The folks running Twitter may be too young to have heard of George Orwell, or perhaps they simply do not care that their new advisory council sounds frighteningly Orwellian. Either way, the brand new “Twitter Trust and Safety Council” seems like a board ready to censor comments in deference to political correctness.

It doesn’t help that among the more than 40 organizations that make up the council, one finds such groups as the “Dangerous Speech Project,” a group with ties to the liberal John D. and Catherine T. MacArthur Foundation and to financier George Soros’ Open Society Institute.

Another council member is GLAAD, formerly an acronym for the Gay and Lesbian Alliance Against Defamation (the organization now goes by just its initials). Feminist Frequency, which also seeks to monitor free speech, is another member of the council.

The council does include some groups that appear to do good work preventing cyber-bullying against the young. Absent, however, are any conservative-leaning groups.

It isn’t exactly clear what the council will do. The announcement itself came laden with doublespeak phrases such as “our Trust and Safety Council will help us tap into the expertise and input of organizations at the intersection of these issues more efficiently and quickly.” More ominously, it said that Twitter is “taking a global and inclusive approach so that we can hear a diversity of voices.”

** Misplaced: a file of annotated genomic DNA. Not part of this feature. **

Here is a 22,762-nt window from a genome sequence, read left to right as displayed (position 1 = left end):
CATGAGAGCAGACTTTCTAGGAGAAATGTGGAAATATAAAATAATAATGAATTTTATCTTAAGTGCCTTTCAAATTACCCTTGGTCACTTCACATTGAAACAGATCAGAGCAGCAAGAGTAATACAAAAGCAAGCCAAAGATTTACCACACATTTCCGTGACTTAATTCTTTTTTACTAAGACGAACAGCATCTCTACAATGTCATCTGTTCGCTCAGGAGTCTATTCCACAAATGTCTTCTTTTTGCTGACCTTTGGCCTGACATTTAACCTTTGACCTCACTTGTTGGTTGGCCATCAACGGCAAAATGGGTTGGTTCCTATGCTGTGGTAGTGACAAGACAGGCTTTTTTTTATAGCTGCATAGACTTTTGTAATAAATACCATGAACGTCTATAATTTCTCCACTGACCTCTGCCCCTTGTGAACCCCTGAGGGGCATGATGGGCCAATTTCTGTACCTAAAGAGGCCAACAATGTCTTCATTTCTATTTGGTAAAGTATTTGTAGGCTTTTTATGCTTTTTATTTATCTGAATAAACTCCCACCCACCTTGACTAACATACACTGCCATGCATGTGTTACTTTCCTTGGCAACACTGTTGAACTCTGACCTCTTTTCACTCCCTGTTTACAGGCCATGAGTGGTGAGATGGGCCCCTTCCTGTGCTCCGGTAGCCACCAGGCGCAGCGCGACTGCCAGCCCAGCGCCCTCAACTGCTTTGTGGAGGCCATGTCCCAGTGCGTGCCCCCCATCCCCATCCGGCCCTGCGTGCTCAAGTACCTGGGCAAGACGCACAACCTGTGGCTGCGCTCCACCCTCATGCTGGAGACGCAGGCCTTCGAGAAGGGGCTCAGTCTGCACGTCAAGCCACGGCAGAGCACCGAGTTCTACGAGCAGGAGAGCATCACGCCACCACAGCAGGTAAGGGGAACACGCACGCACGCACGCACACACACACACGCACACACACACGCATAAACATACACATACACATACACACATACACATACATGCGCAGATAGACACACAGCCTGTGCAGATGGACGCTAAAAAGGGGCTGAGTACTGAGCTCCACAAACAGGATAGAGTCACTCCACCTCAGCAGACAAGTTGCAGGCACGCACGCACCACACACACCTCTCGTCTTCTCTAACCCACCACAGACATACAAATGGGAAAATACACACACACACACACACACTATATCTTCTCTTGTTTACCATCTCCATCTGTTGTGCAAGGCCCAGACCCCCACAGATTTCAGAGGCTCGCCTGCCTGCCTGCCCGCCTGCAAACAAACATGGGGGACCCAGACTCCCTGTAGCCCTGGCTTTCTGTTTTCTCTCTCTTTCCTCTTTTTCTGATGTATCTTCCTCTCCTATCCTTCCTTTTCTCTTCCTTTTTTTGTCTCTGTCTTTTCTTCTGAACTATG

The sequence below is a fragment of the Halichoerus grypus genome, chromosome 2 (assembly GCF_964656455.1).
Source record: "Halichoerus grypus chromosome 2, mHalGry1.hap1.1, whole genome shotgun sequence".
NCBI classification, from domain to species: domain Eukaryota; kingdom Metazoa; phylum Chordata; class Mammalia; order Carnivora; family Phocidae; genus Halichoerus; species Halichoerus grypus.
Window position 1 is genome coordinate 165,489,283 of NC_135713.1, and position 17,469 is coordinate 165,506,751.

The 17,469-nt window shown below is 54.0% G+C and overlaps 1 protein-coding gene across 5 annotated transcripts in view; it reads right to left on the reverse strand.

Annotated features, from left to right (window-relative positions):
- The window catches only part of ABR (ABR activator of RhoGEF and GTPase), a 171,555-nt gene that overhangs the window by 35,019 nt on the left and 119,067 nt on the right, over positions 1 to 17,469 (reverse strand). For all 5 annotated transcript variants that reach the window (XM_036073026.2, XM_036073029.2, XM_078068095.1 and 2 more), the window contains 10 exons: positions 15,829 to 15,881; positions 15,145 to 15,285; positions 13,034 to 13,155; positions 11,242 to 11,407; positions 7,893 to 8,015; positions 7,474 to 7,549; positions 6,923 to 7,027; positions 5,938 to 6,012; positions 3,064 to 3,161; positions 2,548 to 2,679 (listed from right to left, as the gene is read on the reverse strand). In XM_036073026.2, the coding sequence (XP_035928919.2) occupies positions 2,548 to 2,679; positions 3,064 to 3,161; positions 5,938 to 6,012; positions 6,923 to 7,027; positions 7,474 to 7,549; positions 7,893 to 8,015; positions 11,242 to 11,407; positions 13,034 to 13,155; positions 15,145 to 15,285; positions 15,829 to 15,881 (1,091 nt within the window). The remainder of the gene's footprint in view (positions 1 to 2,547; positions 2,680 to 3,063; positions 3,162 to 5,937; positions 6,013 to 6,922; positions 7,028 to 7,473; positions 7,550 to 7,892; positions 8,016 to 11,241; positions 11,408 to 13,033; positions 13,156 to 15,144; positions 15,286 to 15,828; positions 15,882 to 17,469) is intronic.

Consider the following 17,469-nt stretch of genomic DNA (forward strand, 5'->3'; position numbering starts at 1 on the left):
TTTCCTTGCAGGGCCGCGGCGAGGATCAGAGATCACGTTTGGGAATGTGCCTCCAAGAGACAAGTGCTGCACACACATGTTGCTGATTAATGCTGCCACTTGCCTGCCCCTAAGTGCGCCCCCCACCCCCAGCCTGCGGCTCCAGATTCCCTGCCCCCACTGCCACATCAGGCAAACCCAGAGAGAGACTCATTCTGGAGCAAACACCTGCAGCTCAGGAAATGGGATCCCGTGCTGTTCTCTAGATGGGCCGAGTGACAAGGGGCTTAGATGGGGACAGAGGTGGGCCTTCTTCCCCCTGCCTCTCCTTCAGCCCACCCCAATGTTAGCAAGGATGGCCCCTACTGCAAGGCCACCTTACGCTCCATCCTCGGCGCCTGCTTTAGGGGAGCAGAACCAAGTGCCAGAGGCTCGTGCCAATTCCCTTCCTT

Twitter reflected humanity—its best, its worst, and everything in between.

As a private company, Twitter can of course permit any views it wants. Many conservatives already feel that Twitter is not as welcoming to their views as it is to those of liberals, and such an unbalanced membership in the council is not likely to change those views.

Twitter’s strength has always been its unfettered nature. Here people could come to alert their fellow humans to breaking news or simply funny and sometimes even deep insights. All you needed to do to connect with thousands, millions potentially, was to write something in fewer than 140 characters and click the “Tweet” button.

But that freedom has also been Twitter’s biggest downside. Here, too, comes the slime of the human race to hound those with whom they disagree with vulgar smears. Flash mobs rise and sadistically pursue people, virtually putting torch- and pitchfork-bearing medieval hordes to shame. A year ago this Friday, Jon Ronson grippingly chronicled in The New York Times Magazine how lives have been ruined by Twitter shaming.

In other words, Twitter reflected humanity, its best, its worst, and everything in between. There was no meta-enforcer, or very little of one. People could always block pesky trolls and report speech deemed harmful. But other than that, it was free flow.

The principle that ruled was prudence on the part of the sender and “caveat emptor” on the part of the user. A lot of the information on Twitter was rubbish. The user was the filter. But the user could also be sure that the wisdom of crowds would sort out the wheat from the chaff.

Overall, the site has been adept at filling a niche in citizen journalism. The site reminded many old journalists of the wire rooms that used to be housed in many newspapers and television stations.

It has other bigger problems, however. So far, it does not seem to have found a model to monetize all this potential. This may in time become a bigger problem than its new “Ministry of Truth.”